Nikhil Gupta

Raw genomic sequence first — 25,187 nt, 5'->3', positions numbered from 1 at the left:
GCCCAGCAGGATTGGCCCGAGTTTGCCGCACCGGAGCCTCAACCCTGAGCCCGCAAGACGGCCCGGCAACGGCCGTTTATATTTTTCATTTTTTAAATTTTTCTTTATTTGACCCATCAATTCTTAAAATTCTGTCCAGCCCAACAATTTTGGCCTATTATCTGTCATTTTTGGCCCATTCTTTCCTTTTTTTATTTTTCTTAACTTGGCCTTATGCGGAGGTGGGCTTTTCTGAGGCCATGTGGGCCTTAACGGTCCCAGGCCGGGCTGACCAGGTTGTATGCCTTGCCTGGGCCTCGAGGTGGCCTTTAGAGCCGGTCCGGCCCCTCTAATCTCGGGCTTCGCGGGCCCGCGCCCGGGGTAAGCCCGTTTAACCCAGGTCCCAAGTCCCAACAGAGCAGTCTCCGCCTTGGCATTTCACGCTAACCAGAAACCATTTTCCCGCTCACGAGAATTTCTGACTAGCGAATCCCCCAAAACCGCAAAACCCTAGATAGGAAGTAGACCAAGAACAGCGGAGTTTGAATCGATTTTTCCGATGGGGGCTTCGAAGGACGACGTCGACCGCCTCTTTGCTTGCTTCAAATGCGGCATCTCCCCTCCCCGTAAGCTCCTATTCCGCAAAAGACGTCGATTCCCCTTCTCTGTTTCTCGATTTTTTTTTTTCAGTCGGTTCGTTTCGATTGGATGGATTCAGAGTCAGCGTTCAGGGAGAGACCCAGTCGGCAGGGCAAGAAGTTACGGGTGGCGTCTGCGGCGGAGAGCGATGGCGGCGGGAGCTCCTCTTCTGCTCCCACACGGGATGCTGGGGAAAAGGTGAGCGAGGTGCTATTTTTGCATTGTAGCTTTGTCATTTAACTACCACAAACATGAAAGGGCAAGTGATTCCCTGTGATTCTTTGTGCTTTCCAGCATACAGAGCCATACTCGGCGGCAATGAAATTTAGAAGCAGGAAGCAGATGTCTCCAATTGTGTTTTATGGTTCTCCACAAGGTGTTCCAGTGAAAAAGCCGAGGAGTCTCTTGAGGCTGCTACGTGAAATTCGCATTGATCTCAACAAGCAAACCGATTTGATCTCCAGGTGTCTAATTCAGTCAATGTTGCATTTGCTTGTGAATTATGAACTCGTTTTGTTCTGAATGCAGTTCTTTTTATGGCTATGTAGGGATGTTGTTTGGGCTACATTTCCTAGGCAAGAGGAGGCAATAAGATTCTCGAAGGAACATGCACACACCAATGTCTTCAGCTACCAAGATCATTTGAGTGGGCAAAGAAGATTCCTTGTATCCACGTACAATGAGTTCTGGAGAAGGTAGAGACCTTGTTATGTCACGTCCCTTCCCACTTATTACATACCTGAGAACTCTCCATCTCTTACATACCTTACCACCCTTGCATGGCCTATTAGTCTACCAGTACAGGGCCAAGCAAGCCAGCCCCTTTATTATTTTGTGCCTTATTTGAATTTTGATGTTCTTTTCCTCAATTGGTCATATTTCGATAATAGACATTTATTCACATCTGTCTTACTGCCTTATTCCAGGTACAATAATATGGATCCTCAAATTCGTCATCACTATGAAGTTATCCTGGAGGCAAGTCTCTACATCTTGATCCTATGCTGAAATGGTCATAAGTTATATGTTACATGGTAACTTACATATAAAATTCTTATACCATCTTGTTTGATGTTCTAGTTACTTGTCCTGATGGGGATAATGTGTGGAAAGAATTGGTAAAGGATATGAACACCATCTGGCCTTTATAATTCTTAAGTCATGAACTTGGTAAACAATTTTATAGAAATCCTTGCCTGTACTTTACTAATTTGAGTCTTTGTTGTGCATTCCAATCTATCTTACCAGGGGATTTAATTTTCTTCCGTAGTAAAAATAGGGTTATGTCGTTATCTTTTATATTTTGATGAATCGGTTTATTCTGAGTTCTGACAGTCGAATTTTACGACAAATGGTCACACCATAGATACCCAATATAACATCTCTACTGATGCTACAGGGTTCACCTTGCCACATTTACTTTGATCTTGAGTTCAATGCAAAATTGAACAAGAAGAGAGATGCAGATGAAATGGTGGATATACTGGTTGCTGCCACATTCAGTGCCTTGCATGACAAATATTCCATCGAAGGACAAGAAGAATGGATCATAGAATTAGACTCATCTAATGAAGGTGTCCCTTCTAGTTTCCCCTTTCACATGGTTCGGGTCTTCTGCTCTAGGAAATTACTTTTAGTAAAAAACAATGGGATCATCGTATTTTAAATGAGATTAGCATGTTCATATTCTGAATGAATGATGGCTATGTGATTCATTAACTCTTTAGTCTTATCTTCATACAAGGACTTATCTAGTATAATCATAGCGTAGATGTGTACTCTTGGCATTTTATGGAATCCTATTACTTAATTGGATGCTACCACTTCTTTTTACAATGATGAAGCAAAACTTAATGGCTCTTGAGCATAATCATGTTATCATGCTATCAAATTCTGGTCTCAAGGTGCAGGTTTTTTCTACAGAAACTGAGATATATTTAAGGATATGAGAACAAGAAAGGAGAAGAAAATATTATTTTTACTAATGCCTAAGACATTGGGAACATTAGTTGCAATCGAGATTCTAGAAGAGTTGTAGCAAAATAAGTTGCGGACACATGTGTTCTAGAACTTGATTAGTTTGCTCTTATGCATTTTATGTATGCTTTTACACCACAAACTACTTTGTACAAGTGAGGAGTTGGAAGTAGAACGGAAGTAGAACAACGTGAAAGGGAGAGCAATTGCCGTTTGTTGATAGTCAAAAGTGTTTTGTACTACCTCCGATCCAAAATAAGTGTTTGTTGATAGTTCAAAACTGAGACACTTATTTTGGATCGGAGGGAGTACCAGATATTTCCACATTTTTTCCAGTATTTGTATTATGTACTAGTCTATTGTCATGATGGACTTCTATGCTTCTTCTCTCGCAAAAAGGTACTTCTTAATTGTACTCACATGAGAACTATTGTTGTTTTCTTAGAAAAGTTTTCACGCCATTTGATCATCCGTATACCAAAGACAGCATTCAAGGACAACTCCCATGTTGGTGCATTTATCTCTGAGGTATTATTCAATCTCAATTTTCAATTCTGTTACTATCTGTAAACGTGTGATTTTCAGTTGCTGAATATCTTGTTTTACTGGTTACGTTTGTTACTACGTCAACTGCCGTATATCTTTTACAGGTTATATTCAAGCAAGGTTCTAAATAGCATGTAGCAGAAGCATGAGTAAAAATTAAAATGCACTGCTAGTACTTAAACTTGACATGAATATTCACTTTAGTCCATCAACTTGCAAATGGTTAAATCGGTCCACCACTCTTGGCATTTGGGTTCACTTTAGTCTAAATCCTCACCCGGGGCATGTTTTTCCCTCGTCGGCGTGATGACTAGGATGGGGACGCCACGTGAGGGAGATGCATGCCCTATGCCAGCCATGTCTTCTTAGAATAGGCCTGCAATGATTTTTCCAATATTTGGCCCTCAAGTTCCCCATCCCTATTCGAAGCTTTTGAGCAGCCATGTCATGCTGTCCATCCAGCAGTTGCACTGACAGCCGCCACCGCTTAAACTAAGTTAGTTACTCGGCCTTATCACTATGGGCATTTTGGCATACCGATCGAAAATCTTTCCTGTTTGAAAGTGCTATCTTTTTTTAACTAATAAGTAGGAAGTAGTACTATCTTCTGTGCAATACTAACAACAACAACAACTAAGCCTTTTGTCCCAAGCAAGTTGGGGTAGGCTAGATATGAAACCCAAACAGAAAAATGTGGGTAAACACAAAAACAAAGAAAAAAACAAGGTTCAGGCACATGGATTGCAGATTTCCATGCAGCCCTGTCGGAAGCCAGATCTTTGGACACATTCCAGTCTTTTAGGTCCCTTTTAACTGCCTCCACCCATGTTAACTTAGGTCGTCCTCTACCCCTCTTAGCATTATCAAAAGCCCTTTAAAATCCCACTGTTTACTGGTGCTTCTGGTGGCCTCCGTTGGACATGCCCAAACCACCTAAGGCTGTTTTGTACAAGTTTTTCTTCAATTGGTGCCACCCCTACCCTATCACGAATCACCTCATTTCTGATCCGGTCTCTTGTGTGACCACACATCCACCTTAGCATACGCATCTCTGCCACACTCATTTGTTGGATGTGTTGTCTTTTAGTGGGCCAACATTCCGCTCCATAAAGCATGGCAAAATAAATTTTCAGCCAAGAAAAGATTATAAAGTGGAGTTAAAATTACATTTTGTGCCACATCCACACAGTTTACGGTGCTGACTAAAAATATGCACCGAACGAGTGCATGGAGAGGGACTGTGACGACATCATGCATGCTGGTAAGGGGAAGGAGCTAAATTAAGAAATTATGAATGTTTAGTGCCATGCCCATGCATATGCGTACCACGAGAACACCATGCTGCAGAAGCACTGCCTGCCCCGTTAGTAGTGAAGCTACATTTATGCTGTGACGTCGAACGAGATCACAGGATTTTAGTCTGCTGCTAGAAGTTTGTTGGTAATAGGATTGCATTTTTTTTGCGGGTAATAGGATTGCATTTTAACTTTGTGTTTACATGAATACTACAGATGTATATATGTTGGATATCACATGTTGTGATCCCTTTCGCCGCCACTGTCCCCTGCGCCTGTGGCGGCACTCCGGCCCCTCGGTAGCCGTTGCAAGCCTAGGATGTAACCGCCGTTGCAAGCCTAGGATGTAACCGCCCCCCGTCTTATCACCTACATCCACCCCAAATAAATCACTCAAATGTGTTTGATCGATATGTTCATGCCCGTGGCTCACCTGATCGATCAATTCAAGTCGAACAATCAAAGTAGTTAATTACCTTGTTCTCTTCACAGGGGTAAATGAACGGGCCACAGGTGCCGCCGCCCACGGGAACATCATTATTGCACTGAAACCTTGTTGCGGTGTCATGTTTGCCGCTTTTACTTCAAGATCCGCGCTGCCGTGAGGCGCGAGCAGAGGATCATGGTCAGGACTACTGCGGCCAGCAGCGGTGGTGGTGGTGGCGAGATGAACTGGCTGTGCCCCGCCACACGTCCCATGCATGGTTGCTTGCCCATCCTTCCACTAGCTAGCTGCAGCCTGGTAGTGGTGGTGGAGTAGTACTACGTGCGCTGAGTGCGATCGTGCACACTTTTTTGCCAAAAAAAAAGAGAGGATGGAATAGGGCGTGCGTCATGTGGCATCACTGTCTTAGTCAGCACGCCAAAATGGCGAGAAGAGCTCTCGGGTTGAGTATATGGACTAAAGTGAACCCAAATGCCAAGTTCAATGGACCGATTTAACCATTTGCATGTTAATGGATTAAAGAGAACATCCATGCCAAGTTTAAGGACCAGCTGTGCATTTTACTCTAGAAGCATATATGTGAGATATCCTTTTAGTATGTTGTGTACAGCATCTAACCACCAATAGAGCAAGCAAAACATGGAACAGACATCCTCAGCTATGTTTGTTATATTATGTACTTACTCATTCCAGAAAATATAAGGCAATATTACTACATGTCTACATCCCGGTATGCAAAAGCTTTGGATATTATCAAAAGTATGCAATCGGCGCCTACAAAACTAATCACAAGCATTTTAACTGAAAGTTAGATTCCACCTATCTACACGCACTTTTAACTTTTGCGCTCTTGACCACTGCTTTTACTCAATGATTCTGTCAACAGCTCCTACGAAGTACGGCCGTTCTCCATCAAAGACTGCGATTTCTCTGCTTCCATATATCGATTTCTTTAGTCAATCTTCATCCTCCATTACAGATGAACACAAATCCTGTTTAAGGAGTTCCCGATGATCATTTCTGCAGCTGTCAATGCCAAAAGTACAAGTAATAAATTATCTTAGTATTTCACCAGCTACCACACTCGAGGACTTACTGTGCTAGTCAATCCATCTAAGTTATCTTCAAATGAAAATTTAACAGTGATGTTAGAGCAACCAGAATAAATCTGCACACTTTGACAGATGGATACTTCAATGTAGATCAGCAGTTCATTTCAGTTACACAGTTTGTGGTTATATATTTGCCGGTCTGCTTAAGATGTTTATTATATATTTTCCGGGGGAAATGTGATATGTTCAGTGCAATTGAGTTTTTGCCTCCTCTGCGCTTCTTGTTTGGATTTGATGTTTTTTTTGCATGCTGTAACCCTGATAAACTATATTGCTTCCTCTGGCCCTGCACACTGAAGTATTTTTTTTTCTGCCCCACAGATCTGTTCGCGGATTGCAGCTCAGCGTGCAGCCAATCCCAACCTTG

Check Visit: http://nikhilrajgupta.blogspot.in/201... Francis Schaeffer has been widely recognized as one of the twentieth century’s greatest Christian apologists. Francis August Schaeffer (1912-1984) was an American Christian theologian, philosopher, apologist, and Presbyterian pastor, as well as the founder of the L'Abri community in Switzerland. In this book Schaeffer has two noble aims; first to analyze the evolution of philosophy from the Christian Middle-Ages up to the Atheist existentialism Check Visit: http://nikhilrajgupta.blogspot.in/201... Francis Schaeffer has been widely recognized as one of the twentieth century’s greatest Christian apologists. Francis August Schaeffer (1912-1984) was an American Christian theologian, philosopher, apologist, and Presbyterian pastor, as well as the founder of the L'Abri community in Switzerland. In this book Schaeffer has two noble aims; first to analyze the evolution of philosophy from the Christian Middle-Ages up to the Atheist existentialism of Sartre and second to show that Atheism and Mysticism are inadequate before Christianity. Schaeffer starts off with the rise of modernity (ch.1). Then he moves on with the reformation view (ch.2) before he finally arrives with the birth and characteristics of post-modernity (ch.3) and its impacts in science, art, morality and theology (ch.4-7). According to Schaeffer it was Aquinas that opened the way for autonomous rationality (in fact the villain of this play is Aquinas). According to Schaeffer, Aquinas claimed that the human will but not human intellect is fallen. This assumption, once popularized, provided the fertile soil for the belief that humans could become independent, autonomous. The outcome was, as Schaeffer puts it, that "nature eats up grace" (p.10), that leads to a modern presupposition of a universe operating under a closed-system excluding any supernatural effects and agents. But Schaeffer aptly describes the problem that "if you begin with an autonomous rationality, what you come to is mathematics (that which can be measured), and mathematics only deals with particulars, not universals. Therefore, you never get beyond mechanics" (p.13). In first chapter Schaeffer he examines the relationship between ‘grace’ and ‘nature’. He argues that nature has slowly been ‘eating up’ grace. Yet a ‘line’ or ‘gap’ exists between the supposed upper realm of grace and the lower realm of nature. Western society has gone below this line and it has led to despair. This despair is revealed first in philosophy; subsequently, it spreads to art, then music and general culture, before reaching theology.When nature is made autonomous it soon ends up by devouring God, grace, freedom and ultimately man. In chapter two and three, Schaeffer proposes a history of human philosophy and theology and gives an explanation of contemporary thought, and how to approach it. He traces a line through the renaissance, the reformation, the development of science, Kant, Hegel, Kierkegaard, contemporary existentialism, into contemporary culture. In his analysis of culture he considers the different domains of science, philosophy, and, primarily, the arts. Furthermore in third chapter, Schaeffer shows how the work of the existentialist philosophers such as Sartre and Heidegger have influenced our society, and indeed the Christian church, more than what most people realize. One of the conclusions that the reader will inevitably draw, after reading this book, is that, in order to be able to successfully present the gospel, we need to truly understand our culture.He repeats his starting point on numerous occasions; namely, that Aquinas's distinction between nature and grace is the source of a dichotomy that has been influencing and destroying culture ever since. On the other hand, his critiques of Kierkegaard and Heidegger are a little bit more interesting, as he shows how these contemporary philosophers have had an enormous influence on our current society. In fifth chapter Schaeffer contends that since man has failed to unify experience in nature and since also modern man has long since abandoned "grace" or "heaven" or "Scriptures" as the principle of experiential (i.e. existential and ontological and epistemological) unification, he has nothing left but despair. So now, man is trying mysticism, pornography, drugs, death and other forms of ways to 'leap' into something else that can provide meaning. Modern man has given up on dualism. The universe is not rational, it is an impersonal machine and man a part of that. But man is a personality and personhood according to Schaffer cannot be found in a mechanistic universe. As per my opinion Aquinas taught that there are things that can be known from the light of reason. This is of course, self-evident and it is even biblical (see Romans 1:20 where St. Paul even asserts that the existence of God can be known from the knowledge of created things, so that all have knowledge of God, even those without Divine Revelation in the Scriptures). So Schaffer is a bit mistaken here from a biblical point of view. Overall despite of this flaw, it’s a wonderful read. Single most pivotal aim is,perhaps he says it best at the conclusion of the book, “Every generation of Christians has this problem and responsibility of learning how to speak meaningfully to its own age" (p.5). "What is said in this book is not a matter of intellectual debate. It is not of interest only to academics. It is utterly crucial of those of us who are serious about communicating the Christian gospel in the twentieth century" (p.67).